Did I just hear- the treat jar- rattle?
|Purred: Tue Aug 21, '07 9:22am PST |
|What are the most common causes for pet allergies?
Cat and dog dander, or skin flakes, as well as their saliva and urine, can cause an allergic reaction – sneezing, wheezing, and running eyes and nose. Both feathers and the droppings from birds, another common kind of pets, can increase the allergen exposure. Bird droppings can also be a source of bacteria, dust, fungi and mold. This also applies to the droppings of other caged pets, such as gerbils, hamsters and mice.
The animal hair is not considered to be a very significant allergen, however, the hair or fur can collect pollen, dust, mold, and other allergens. Although individual pets may produce more or less allergen, there is no relationship between the pet's hair length and allergen production. There is also no such thing as a non-allergenic breed.
Animal allergens are found mostly in homes where pets are present. What is surprising, however, is that these allergens are also found (in lesser amounts) in places where pets have never been present, such as schools, workplaces, and other public spaces. Since dander allergens are sticky, they can be brought to these places on the clothing of pet owners. Also, while dander on a smooth surface (such as a wall) can be easily wiped off, in soft materials, such as carpets, mattresses, upholstered furniture, and clothing, it can persist for long periods of time. That is why, unless special steps are taken, pet dander can remain in a home for up to six months after the pet has been removed.
An estimated 6 million Americans are allergic to cats and approximately one third of them have cats in their homes. Allergic reactions to cats can range from inflammation of the nose and eyes to asthma attacks. Although the most effective treatment is removal of the pet, recent scientific studies have shown that steps can be taken in homes with cats to significantly decrease one's exposure to cat allergen.
Cat allergen is not actually cat hair, but a protein present in the dander and saliva of cats. The allergens become airborne as microscopic particles which, when inhaled into the nose or lungs, can produce allergic symptoms. Cat allergen is particularly sticky and is carried on clothing.
In a household with a cat, it is almost impossible not to be exposed to some level of cat allergen, which may or may not be enough to trigger allergy symptoms. Of course, the levels of exposure will be much higher where cats are present, and these levels are more likely to cause an allergy attack.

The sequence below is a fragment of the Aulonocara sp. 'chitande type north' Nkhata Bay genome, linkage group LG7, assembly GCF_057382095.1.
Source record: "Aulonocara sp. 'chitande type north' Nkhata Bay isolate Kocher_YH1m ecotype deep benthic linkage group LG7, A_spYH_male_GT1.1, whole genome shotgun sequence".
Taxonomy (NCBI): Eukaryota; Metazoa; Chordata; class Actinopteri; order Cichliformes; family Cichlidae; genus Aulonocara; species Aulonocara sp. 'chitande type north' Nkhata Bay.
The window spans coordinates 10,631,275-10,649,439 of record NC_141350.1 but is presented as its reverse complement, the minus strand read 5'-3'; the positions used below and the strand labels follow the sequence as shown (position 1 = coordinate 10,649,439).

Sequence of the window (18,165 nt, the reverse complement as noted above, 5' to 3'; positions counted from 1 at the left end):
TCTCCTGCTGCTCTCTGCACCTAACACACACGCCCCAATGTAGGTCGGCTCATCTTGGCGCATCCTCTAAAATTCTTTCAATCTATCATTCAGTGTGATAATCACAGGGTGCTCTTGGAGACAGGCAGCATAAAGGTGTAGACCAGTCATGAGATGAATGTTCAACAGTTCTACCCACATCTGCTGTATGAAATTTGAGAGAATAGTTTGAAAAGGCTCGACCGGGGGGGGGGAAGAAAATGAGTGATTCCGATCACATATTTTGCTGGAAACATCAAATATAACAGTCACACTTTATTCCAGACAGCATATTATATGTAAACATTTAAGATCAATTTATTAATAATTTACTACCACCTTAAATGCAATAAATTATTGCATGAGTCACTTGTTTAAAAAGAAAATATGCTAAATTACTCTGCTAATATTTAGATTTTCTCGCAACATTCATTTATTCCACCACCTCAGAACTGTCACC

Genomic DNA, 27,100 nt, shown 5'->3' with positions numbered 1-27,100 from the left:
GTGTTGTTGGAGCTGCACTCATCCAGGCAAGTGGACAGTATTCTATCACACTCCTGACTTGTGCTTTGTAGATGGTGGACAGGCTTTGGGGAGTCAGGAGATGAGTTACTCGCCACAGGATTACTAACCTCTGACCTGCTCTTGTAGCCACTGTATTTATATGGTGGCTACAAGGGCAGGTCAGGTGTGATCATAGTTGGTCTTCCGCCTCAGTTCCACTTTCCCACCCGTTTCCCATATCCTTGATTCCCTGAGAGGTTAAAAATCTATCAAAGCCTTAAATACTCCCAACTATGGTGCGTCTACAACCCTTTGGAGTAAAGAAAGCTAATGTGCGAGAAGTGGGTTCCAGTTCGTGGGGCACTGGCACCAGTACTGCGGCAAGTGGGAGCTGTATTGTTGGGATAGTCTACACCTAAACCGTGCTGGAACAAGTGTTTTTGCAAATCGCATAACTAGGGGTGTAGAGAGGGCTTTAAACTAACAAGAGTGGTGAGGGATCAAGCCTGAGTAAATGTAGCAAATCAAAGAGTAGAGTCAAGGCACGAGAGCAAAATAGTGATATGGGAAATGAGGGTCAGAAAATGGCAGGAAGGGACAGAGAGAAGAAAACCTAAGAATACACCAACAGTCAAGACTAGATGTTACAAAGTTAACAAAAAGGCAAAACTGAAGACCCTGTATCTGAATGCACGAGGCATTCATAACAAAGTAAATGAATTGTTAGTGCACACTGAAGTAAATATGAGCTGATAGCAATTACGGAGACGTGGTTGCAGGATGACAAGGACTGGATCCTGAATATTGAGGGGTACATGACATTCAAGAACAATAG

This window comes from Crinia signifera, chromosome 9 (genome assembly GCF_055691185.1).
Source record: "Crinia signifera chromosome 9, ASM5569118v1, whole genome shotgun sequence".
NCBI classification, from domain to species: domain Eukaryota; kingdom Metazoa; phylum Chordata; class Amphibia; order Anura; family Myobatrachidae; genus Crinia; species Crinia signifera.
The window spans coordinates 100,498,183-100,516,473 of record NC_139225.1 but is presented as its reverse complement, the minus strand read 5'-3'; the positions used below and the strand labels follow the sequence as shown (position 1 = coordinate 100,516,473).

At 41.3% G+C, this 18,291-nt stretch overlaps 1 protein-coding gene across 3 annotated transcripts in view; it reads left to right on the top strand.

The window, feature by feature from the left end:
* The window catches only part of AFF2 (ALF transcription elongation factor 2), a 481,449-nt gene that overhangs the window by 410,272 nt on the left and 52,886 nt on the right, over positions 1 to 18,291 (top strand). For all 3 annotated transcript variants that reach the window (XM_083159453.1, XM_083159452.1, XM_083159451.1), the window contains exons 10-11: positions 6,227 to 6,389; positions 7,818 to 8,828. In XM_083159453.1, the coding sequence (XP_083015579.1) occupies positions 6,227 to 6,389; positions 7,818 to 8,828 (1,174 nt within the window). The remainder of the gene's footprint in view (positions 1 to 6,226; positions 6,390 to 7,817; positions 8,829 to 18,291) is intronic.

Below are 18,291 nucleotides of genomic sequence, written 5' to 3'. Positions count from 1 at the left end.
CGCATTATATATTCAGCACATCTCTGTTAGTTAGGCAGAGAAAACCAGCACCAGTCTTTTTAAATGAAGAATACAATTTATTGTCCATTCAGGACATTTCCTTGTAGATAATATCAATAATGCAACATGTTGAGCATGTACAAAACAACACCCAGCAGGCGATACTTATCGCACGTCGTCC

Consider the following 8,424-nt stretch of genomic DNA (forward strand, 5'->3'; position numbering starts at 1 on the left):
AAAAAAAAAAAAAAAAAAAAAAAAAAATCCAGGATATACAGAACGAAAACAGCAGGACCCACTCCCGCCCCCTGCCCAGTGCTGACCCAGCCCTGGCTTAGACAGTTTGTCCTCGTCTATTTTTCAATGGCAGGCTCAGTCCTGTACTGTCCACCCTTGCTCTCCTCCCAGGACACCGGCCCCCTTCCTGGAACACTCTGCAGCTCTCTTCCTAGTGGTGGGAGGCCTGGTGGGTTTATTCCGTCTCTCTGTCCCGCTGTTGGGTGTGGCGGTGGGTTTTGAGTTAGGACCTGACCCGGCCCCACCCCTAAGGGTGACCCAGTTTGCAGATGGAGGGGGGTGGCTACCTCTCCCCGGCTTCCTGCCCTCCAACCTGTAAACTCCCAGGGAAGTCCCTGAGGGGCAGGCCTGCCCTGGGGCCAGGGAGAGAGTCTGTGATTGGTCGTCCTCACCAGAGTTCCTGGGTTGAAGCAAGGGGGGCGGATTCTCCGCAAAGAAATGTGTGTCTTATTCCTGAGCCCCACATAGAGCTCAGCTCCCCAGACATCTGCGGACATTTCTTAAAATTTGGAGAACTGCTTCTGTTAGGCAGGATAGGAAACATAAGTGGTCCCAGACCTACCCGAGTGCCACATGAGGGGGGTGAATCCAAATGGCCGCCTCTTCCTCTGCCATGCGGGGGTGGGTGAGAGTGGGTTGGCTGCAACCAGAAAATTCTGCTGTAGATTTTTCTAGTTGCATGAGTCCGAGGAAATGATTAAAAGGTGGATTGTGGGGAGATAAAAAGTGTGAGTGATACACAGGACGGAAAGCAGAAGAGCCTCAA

Dog allergy is less common than cat allergy. And, contrary to popular belief, dog hair is not what makes you feel miserable - just like with cats, it is their dander that gets to you. For some allergy sufferers, a dog's lick may also set off an allergic response.
Because dogs tend to scratch themselves more than cats, dog allergen can be more easily introduced into the air. The reason for excessive scratching may be that the dog itself is allergic to something in your home. There are hundreds of possible causes of this, the most common is mold. It is worth mentioning that the same source may be worsening your own allergy symptoms, so taking care of it would make life easier for both you and your pet.
With rabbits, rats, mice, hamsters and guinea pigs the most important sources of allergens are the saliva and urine. Once dry, these secretions become airborne and can be a source of allergic reactions for children and laboratory animal workers. Horse and cow skin scales can be allergenic to those exposed to them. Birds carry allergy-provoking mites, molds and pollen on their feathers. Budgie droppings can release proteins into the air which induce insidious lung problems and asthma.
Tropical fish may be problematic, in that individuals can develop allergies to the ant's eggs upon with the fish feed, and mold that may grow in the fish tank. Even cockroaches, although not considered pets, are also a source of domestic allergens.
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